As a tourist, it is amazing to visit a country that will be able to fulfill and satisfy my need for pleasure and culture. Luckily, this holds true for this particular city which is evident in the number coffee shops, smart shops and different cultural attractions found in the area—among them are the museums. Netherlands is known to house more than 70 museums and, interestingly, 40 can be found in Amsterdam. The Rijksmuseum, for one, is a popular destination. The museum had been closed for several years due to renovation, but fortunately for us, it was opened to the public a few months before our visit. As the largest museum in Amsterdam, the place is home to different works of European painters and, more popularly, the world-famous “Night Watch” masterpiece by Rembrandt van Rijn. A whole day could be spent in this museum to soak in the art and culture it has to offer.
We had set aside almost one full day for museum-hopping and our next stop was the Van Gogh Museum. This is probably one of the best put together museums I have been to in Europe as it clearly and deliberately takes you on the life journey of one of Netherland’s most popular artists, Vincent van Gogh. It was a three-story guided tour that narrates the life of the notable artist, from his early years until his death in 1890.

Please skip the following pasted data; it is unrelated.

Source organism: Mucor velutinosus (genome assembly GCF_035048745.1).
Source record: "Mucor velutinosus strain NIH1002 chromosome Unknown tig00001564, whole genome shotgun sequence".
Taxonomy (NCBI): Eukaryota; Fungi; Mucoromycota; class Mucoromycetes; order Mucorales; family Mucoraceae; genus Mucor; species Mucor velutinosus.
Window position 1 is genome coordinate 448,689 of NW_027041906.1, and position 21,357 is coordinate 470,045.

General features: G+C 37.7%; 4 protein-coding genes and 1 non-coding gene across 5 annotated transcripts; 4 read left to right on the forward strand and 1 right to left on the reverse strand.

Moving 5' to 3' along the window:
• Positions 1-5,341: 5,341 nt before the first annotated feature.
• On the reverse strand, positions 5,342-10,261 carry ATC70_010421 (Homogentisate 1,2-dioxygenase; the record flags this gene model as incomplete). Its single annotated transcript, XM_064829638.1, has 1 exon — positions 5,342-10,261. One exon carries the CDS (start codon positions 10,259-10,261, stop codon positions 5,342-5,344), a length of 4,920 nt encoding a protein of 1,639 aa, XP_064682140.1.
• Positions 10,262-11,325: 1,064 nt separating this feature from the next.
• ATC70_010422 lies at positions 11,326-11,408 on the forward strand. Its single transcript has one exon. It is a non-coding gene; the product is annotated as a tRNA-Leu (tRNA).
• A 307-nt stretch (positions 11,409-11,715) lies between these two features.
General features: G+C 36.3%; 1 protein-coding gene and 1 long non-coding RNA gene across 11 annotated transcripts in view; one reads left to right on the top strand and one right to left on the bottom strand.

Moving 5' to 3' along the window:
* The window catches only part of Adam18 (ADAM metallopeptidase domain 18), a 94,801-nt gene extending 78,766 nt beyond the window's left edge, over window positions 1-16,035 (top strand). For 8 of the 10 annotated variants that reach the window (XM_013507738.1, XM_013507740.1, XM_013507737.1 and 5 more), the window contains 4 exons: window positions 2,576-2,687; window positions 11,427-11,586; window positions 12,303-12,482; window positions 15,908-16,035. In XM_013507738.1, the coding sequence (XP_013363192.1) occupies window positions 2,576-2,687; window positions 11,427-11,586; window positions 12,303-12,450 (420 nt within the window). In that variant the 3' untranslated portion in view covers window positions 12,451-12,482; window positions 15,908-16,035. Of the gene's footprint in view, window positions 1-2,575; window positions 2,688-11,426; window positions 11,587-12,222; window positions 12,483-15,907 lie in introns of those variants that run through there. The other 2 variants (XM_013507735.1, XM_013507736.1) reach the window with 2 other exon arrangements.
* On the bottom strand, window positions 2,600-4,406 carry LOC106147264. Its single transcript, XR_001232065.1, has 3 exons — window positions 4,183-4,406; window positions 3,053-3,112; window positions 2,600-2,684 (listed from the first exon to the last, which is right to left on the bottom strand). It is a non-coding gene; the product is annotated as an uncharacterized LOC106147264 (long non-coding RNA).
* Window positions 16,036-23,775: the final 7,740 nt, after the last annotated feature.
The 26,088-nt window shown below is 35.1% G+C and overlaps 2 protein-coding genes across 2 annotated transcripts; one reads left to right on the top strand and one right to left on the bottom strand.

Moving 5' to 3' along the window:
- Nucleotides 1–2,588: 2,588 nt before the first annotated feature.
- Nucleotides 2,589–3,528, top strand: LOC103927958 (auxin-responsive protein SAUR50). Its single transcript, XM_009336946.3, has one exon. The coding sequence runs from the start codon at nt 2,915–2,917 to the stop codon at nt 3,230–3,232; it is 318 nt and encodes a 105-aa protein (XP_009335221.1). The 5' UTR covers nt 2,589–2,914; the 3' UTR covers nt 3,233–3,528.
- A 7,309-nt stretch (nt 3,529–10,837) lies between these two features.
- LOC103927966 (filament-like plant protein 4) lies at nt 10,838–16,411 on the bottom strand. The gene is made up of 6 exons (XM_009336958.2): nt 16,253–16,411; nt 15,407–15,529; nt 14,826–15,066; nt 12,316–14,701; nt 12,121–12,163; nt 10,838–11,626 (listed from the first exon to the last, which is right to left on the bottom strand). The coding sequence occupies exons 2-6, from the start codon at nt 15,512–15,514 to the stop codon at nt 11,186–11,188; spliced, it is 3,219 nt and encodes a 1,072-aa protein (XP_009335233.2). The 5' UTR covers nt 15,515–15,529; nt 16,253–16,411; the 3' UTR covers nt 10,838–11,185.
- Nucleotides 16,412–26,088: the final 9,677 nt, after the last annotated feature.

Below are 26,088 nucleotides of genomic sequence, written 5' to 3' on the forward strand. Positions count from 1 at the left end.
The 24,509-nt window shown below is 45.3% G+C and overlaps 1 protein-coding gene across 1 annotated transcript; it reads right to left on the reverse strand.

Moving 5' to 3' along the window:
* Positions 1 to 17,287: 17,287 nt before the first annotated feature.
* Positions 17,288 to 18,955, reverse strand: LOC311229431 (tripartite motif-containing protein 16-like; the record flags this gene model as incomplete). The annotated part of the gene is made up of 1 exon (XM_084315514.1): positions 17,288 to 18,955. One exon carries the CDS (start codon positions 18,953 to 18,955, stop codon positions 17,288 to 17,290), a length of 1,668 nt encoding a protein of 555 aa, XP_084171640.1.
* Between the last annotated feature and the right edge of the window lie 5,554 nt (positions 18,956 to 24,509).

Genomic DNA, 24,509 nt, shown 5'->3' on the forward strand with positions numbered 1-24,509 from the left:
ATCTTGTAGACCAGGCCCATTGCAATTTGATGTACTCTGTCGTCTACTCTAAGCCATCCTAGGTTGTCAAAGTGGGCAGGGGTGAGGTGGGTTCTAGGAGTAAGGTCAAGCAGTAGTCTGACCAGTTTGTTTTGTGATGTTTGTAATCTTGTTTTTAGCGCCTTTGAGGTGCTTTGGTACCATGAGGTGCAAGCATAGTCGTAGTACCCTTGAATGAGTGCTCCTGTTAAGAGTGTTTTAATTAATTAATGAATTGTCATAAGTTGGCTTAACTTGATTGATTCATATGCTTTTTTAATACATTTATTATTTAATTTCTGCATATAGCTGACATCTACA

Regrettably, our stay in Amsterdam wasn’t long enough for us to visit all the popular tourist attractions, and The Anne Frank House is one place we did not get to see. Known to be one of the more visited museums in the area, we made a mistake of not booking our tickets in advance. Since we were only in Amsterdam for three full days, we didn’t really have the luxury of lining up half a day for tickets. It would be best to book in advance to avoid the hassle of waiting in line for a couple of hours.
Only in Amsterdam will you find “Cafés” and “Coffee Shops” to mean two different things. Let me explain: “Cafés” serve normal coffee (just like what I, a Filipina, is used to) while “Coffee Shops” serve coffee with a twist. If you want to further your enjoyment and be one with Amsterdam while have your usual caffeine fix, go to the nearest “coffee shop” and order coffee with your marijuana or hash of choice. You’d be amazed at the variety of weed they carry and how ordering them is even more high-tech than some of the restaurants here in Manila.
Red Light District
Known to be the oldest part of town, Amsterdam’s red light district is world-famous for a reason. We somehow gravitated towards the district’s energy on our very first day. Here, you’ll see the locals and foreigners interacting freely and tripping out on the streets. In addition, there are a variety of smart shops that offer unique Amsterdam trinkets. There are also street performers commonly seen in the area. This part of town is also popular for its narrow alleys that showcase a unique display of scantily clad women of different size, color and race. A bit of warning though: taking pictures of the ladies is strictly prohibited and strictly followed. With the distinct dynamism and liveliness in this side of town, a visit is a definite must.